This article provides you with a practical explanation of the Straw Man Proposal. After reading, you will understand the basics of this powerful and creative problem solving method.
What is the Straw Man Proposal?
The Straw Man Proposal is a McKinsey method for problem solving. Because this method is often applied to solve customer problems with a more structured approach, the McKinsey consulting firm developed it over the course of several years. Within companies, the Straw Man Proposal allows for a brainstorm-like approach to discussing any deficiencies that may lead to problems. From there, new and better proposals can be introduced. A Straw Man Proposal is a concept version of something the team can discuss, break down, and improve. It is based on hypotheses and makes it easier to introduce increasingly better solutions and proposals in subsequent processes.
The origin of the term straw man is unclear. It is often used in a rhetorical sense, and refers to a human figure made of straw, such as a military training doll or scarecrow. Such straw men are easy to pull apart, destroy, and rebuild. This is also the underlying idea of the Straw Man Proposal; it concerns a proposal for potential improvement, with room for additional innovations and/or adjustments.
In partnerships, the Straw Man Proposal can be an important tool for problem solving in all phases and at every level of, for example, customer involvement. The Straw Man Proposal can also offer solutions for other problems within an organisation. The most common example of where a Straw Man Proposal can be used is when coming up with an initial hypothesis based on a potential overarching answer to a problem. One important condition here is that every team member must be prepared to make a contribution and be willing to critically asses other’s contributions and discard them if necessary. It is about arguing and refuting the reasoning of an informal logical fallacy. This creates a spontaneous mindset for all involved and allows one to examine and take a closer look at all sides of a problem.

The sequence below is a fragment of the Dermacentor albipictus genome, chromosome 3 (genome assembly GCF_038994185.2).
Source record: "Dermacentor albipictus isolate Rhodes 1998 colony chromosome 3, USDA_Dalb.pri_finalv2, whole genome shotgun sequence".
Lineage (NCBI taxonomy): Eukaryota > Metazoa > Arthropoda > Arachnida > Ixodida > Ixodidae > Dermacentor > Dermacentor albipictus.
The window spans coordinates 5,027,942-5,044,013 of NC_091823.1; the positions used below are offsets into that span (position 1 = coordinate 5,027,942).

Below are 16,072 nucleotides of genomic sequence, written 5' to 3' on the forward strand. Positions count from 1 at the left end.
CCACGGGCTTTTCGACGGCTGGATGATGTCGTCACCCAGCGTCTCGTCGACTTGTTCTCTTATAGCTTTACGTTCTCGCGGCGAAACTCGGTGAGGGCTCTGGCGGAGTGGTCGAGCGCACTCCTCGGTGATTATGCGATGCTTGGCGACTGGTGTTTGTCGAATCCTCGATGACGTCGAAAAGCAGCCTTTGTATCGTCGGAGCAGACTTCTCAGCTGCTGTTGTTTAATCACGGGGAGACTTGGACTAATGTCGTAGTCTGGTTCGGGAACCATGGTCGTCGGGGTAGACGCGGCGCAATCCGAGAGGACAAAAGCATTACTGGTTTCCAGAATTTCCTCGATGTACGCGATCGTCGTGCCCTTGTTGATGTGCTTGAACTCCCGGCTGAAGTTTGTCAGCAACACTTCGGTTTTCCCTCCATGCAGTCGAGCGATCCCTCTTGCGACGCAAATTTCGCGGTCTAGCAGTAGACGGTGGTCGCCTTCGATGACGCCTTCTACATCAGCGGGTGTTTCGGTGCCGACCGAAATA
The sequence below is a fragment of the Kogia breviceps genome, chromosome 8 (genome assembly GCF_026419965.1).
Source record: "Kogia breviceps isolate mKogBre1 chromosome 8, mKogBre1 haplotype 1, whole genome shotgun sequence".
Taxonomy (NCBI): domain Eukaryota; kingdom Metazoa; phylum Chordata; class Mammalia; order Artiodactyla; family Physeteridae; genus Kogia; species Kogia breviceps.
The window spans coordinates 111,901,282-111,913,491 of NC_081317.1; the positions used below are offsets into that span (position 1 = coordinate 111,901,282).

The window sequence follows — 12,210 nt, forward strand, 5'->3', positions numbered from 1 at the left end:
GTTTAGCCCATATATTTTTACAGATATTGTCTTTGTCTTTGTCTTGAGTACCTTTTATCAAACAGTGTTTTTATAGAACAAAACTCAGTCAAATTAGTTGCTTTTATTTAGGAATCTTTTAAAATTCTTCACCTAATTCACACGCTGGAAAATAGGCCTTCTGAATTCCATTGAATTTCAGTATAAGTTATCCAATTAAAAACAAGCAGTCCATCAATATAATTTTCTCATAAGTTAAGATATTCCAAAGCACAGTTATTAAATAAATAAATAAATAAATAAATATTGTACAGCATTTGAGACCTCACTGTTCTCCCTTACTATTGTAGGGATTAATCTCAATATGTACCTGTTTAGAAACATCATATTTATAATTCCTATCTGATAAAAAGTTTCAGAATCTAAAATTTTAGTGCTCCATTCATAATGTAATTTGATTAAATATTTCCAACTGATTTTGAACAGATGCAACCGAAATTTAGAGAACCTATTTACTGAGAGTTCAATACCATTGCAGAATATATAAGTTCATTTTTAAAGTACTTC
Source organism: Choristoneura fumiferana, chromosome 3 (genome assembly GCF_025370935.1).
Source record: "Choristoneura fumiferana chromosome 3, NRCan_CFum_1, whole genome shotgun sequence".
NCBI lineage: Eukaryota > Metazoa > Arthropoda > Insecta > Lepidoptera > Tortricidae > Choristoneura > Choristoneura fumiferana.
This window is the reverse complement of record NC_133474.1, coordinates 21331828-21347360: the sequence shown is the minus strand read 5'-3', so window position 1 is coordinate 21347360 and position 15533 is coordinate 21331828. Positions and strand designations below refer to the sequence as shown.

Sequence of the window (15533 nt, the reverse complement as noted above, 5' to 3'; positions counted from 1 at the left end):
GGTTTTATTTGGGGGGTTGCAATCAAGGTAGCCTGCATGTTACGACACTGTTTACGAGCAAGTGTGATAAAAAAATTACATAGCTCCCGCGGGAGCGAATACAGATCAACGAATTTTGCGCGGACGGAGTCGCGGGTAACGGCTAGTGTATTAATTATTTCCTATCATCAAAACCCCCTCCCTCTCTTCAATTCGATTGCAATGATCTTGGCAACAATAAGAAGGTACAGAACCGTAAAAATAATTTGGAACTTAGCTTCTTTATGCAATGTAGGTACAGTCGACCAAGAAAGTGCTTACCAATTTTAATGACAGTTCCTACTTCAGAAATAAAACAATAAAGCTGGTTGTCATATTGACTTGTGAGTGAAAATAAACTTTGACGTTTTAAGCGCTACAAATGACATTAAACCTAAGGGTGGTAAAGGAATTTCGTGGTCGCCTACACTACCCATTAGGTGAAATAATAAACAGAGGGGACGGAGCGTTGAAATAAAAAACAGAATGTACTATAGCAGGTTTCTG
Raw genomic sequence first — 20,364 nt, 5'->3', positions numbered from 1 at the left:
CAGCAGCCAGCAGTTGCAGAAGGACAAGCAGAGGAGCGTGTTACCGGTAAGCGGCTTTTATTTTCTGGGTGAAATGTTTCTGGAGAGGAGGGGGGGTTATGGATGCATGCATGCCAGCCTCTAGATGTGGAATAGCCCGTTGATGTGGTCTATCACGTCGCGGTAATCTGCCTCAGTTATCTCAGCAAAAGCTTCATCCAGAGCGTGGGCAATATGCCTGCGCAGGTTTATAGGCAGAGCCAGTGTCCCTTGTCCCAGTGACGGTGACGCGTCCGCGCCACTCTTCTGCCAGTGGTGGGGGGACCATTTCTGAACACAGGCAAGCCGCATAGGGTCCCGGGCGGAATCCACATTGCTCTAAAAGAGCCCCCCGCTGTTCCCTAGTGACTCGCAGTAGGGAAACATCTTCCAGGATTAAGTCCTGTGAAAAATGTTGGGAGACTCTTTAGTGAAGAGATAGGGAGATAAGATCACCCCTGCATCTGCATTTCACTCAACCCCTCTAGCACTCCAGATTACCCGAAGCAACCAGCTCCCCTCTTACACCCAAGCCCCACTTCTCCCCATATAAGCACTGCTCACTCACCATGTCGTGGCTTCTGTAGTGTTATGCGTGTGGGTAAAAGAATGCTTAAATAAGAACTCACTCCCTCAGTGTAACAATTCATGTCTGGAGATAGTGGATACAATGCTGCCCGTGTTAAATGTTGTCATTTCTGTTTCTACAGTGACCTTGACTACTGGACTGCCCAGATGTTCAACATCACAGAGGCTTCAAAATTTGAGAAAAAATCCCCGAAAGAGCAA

The Straw Man Proposal is a way of discussing a problem with a group of people and developing a draft version. However, you should never expect a Straw Man Proposal to provide the ultimate answer. Instead, it should be considered a useful aid when trying to come up with the best possible answer. Arguments and ideas that arise from the Straw Man Proposal do provide valuable feedback in a solution-oriented process, however, and lead to successful adjustments and improvements. It is often the counter-arguments that lead to the eventual solution. By working with the Straw Man Proposal, you can create temporary solutions. From there, people can start to think more creatively and enter into discussions.
The Straw Man Proposal can be effectively applied to different problems. For example, it can be used to halt falling revenues, discover potential causes, and make suggestions for improvement. In such a situation, the following steps should be followed:
1. Concept proposal